Laura Barkat begins her book Rumors of Water: Thoughts on Creativity & Writing with a problem – she’s having difficulty writing, at least on a sustained basis. Too many other things to do, too many distractions and priorities. A friend visits, she talks about the problem and then asks her daughter Sara to get her a glass of water. Sara returns with a “There are rumors of water but I couldn’t find any.”
Sometimes, when the water’s not there, rumors of water may be sufficient.
I am editing the manuscript that is the sequel to Dancing Priest, and I’m having difficulty. The draft is done; the draft has been done for some time. I know the story; I know where the story will go if there are any other volumes in the series. The problem is the title, and it’s indirectly affecting the editing and rewriting.
The problem is I don’t have a title.
The manuscript has had a working title for years. But the working title no longer fits – it would be better for the third volume in the series (assuming there is a third volume) and it would give too much of the story away.
So I’ve cut the manuscript loose from its working title, but don’t yet have a substitute. The story is easy enough to summarize: Michael Kent and Sarah Hughes are married and establishing their family when they are faced with extraordinary circumstances, including death and destruction. The story is still a kind of romance, but it is other things, too, and it speaks to some of the issues our culture and civilization face.
Originally, this manuscript was part of Dancing Priest. But after 150,000 words came pouring out, it had to be divided. The division occurred at a natural place, but the working title for the second manuscript really only fit the very end of the story.
So I’ve been fretting and worrying the idea of the title. Do I keep “Dancing” in it? Likely not, since there isn’t any dancing in this story. So I have to call it something other than “this thing,” and “new manuscript” works for only so long.
I’ve been moving slowly through the editing and rewriting – checking, adding, deleting, amplifying, deemphasizing. The biggest change has been to add certain short scenes at key places, with the effect of adding tension and even some sense of foreboding.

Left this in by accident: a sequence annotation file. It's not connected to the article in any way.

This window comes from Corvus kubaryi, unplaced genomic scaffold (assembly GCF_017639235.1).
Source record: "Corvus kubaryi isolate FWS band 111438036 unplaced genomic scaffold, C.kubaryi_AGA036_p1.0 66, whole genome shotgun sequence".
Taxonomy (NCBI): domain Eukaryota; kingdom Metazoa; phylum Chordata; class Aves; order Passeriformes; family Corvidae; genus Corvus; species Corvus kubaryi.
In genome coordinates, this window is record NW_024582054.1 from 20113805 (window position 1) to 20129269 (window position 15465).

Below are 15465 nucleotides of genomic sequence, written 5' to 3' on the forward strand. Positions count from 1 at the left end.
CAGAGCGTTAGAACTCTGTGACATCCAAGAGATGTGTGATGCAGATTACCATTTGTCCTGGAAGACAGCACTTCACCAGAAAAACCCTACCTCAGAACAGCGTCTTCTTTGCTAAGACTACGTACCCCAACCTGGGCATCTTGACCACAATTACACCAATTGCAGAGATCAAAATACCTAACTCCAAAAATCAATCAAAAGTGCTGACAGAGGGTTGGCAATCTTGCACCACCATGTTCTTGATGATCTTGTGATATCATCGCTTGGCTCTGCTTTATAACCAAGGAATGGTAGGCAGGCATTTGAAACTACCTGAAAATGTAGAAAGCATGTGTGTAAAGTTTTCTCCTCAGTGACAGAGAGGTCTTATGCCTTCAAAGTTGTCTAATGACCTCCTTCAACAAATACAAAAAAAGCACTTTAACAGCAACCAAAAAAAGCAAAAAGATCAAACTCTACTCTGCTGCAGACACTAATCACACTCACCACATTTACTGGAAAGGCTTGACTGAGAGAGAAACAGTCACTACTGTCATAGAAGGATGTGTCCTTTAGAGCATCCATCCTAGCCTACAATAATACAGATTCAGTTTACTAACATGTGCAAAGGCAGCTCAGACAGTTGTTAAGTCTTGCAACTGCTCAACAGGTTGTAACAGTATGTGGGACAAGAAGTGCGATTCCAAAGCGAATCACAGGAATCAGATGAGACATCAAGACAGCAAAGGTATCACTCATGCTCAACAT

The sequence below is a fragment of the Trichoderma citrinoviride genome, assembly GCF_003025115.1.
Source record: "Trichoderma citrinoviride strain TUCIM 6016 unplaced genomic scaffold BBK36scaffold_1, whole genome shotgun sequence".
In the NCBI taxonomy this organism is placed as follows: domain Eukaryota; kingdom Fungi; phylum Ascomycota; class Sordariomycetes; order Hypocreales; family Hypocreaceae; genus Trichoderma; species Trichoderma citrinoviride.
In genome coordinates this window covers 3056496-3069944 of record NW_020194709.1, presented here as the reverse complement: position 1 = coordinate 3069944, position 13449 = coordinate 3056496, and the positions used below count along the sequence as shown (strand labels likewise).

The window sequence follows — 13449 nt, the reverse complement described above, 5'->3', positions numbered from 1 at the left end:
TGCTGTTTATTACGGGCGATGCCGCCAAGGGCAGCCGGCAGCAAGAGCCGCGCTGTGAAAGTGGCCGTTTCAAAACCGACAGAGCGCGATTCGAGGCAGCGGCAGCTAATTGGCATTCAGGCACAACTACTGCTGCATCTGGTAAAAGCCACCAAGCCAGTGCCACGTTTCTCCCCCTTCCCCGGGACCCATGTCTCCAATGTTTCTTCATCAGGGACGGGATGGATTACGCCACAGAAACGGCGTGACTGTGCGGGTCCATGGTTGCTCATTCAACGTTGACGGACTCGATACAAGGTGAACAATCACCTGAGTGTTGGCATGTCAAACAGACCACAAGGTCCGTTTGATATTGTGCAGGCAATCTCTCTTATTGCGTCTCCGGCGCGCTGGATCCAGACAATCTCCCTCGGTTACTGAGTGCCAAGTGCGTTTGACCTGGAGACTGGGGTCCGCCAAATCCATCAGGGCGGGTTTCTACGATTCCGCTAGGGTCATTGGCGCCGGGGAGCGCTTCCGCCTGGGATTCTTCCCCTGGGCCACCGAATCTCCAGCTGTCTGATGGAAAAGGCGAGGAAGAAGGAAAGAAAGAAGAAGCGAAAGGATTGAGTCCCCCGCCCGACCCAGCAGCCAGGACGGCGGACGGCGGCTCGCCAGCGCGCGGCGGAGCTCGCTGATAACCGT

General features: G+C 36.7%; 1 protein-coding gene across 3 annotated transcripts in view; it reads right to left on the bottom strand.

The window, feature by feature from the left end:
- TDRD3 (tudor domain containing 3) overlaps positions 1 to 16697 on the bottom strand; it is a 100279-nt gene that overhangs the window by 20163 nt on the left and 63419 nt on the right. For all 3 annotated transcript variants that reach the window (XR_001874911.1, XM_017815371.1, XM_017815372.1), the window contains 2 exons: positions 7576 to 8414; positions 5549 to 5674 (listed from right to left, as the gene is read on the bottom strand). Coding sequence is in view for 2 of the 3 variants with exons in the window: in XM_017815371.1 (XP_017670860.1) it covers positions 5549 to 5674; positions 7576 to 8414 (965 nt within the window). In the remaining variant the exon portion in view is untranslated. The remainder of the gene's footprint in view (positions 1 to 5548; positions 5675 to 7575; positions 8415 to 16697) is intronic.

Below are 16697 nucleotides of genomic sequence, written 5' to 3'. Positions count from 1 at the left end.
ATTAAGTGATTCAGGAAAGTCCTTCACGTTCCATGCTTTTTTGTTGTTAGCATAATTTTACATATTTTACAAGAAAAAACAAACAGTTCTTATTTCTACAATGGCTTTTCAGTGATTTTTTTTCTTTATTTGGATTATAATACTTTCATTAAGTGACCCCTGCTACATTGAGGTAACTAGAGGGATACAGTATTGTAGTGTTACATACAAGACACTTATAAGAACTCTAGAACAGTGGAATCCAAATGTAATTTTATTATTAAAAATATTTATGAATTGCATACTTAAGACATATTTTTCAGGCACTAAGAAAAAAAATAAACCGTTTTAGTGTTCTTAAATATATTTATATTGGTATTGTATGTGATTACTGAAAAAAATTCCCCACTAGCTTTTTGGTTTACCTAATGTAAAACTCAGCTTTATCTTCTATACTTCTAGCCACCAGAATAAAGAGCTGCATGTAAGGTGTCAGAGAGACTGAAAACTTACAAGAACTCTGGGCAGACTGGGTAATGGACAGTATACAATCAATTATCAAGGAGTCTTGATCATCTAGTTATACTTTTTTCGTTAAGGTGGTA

But what do I call this? For now, it’s a story without a name, which makes it something like a person without a name. And a name (or title) is always important. It defines, limits, and expands. It helps frame the story and even serve as something of a centering device.
I’ll take Laura Barkat’s advice and settle for a rumor of title.
Perhaps something like “A Light Shining.”
This week at TweetSpeak Poetry, we’re beginning a discussion of Rumors of Water, led by Lyla Lindquist. For Wednesday, we’re discussing the short selections that comprise the first section, entitled Momentum.
Last year, I reviewed Rumors of Water, and you can find it here.
I'm looking forward to reading it Glynn. I was so captured by DP and knew a sequel had to come. :) Blessings my friend.
I know this can be so frustrating! I wasn't able to actually revise Stone Crossings until we settled on a title AND a sub-title. Then it helped create that final focus.
And then 'Rumors' was born of a title, and everything fell into place after it.
No final formulas. Ever :)
Titles are tricky. What was good about the title of "Dancing Priest" was that it tied into a significant scene in the novel, one that played like a movie in my mind. Surely there is something like that in the new novel that you can draw from.
I know exactly what you mean, Glynn. My book had a title from the start - but then right before I queried agents, I changed it. Trouble is, I still think of it and refer to it in my own mind by the original title.
I like Megan's advice...or maybe you could have a friend read it and brainstorm a list of titles with you?
Post a Comment